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A Facebook meme posted by a liberal Democratic group puts a new twist on an old claim that the state of Wisconsin is "broke."
The post by Occupy Democrats includes a photo of Republican Gov. Scott Walker and this statement:
"Last year, Republican Wisconsin Governor Scott Walker signed a $541 million tax cut for millionaires and corporations. Today, Wisconsin’s budget is $283 million in the red, funding for education is being slashed, government programs are being gutted, and the state is about to miss a $108 million debt payment -- because it is dead broke."
In the comments below the meme, the group posted: "Governor Scott Walker is committing political malpractice against the people of Wisconsin." Readers are directed to a Feb. 18, 2015 Washington Post story that looks at the state’s finances.
Occupy Democrats was founded by Omar Rivero, an unsuccessful 2014 Democratic nominee for the Florida state House. The group frequently posts provocative memes that draw considerable attention. The March 15, 2015 "dead broke" post continues to make the rounds and had been shared more than 18,000 times as of July 1, 2015.
The group did not respond to an email asking for backup for the claim.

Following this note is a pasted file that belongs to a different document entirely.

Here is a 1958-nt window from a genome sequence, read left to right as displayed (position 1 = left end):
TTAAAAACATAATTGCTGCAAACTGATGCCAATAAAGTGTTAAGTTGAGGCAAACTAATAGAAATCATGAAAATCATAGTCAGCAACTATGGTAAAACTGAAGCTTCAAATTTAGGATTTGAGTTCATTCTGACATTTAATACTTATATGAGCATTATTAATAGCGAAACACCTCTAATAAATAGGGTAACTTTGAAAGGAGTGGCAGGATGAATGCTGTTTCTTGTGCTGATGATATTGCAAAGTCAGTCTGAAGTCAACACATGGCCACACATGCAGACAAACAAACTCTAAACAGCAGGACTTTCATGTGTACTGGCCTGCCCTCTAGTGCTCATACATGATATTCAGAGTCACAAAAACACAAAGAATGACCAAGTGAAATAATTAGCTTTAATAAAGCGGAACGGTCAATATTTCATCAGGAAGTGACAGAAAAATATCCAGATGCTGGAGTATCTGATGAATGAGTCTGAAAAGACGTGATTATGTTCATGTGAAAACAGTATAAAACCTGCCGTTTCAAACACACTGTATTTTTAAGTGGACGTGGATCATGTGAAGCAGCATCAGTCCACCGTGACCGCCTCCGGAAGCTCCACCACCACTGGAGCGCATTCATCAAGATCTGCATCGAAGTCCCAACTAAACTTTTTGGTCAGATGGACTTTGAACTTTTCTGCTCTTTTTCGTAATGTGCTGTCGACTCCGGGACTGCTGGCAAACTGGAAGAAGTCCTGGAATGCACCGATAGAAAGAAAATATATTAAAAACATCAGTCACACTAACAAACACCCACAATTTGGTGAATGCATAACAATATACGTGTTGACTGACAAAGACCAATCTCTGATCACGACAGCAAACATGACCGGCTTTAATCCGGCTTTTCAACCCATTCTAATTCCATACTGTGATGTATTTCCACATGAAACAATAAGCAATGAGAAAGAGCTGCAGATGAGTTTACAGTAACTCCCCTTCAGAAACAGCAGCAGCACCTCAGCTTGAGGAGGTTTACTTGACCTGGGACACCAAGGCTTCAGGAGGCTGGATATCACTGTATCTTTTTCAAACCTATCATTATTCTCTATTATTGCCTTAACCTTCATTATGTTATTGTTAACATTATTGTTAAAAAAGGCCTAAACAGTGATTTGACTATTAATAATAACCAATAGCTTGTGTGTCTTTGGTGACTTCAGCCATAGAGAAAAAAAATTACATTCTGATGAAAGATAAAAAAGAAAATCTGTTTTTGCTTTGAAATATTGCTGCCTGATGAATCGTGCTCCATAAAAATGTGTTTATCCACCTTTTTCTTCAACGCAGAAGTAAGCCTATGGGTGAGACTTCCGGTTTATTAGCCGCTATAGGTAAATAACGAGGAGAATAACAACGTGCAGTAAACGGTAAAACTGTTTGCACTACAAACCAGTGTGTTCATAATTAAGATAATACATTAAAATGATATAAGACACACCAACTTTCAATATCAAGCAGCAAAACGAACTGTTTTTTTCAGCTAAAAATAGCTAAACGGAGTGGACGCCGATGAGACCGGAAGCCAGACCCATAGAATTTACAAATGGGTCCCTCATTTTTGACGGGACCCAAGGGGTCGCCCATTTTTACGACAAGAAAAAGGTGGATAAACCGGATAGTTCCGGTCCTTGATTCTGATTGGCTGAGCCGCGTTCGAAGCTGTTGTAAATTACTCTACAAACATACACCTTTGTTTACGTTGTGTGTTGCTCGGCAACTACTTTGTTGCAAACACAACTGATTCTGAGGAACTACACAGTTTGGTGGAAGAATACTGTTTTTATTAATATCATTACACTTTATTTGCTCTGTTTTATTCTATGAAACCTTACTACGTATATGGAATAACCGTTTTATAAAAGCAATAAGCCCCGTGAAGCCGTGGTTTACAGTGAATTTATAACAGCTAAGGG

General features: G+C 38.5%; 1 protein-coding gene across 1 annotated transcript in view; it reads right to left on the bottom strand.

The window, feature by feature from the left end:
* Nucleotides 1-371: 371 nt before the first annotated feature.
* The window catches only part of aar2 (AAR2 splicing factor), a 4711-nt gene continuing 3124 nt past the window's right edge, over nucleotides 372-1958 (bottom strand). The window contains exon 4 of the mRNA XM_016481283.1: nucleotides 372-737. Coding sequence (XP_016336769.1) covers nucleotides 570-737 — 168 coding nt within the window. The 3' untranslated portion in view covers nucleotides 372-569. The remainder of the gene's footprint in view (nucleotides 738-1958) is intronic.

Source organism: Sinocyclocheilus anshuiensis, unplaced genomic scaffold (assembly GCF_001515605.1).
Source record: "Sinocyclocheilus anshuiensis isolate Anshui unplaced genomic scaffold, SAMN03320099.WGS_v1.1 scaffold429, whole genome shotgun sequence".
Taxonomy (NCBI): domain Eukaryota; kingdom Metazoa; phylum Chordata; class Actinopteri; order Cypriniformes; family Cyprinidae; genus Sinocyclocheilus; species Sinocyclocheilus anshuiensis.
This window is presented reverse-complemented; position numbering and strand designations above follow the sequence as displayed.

The claim Wisconsin is "broke" is familiar -- though in the past we have heard it from the other side of the aisle. Walker and other Republicans have used it to describe the condition of the state’s finances when they took office in 2011.
When we reviewed those claims -- from Walker in 2011 and Assembly Majority Leader Jim Steineke in June of 2015 -- we rated them False. The state wasn’t out of money and its financial condition didn’t match the definition of "broke," which suggests at or near bankruptcy.
What’s more, the state had numerous tools available to deal with any shortfall -- even if some of the options, such as tax increases, were declared off limits by Walker and Republicans.
So what about the Occupy Democrats claim that various actions by Walker have left the state "dead broke"?
Behind the claim
Before the group gets to its central point, it lays out a list of assertions that amount to its evidence. Some of them -- education being "slashed" and government programs "gutted" -- are offered without specifics. In the cases where details are provided, the picture is not always so clean.
Take the tax cut.
Walker did sign a $541 million tax cut approved by the Republican-controlled Legislature on March 24, 2014.
The package cut property and income taxes for families and businesses, and zeroed out all income taxes for Wisconsin manufacturers. It also reduced the amount of state taxes withheld from workers’ paychecks.
Thus, the package wasn’t directed exclusively at "millionaires and corporations," as Occupy Democrats claimed. Citing a memo from the Legislative Fiscal Bureau, Walker spokeswoman Laurel Patrick noted "the largest percentage of tax reductions went to those making between $15,000 and $20,000."
At the time the 2014 tax cut was approved, projections showed that the state was on track to have a $1 billion budget surplus in June 2015.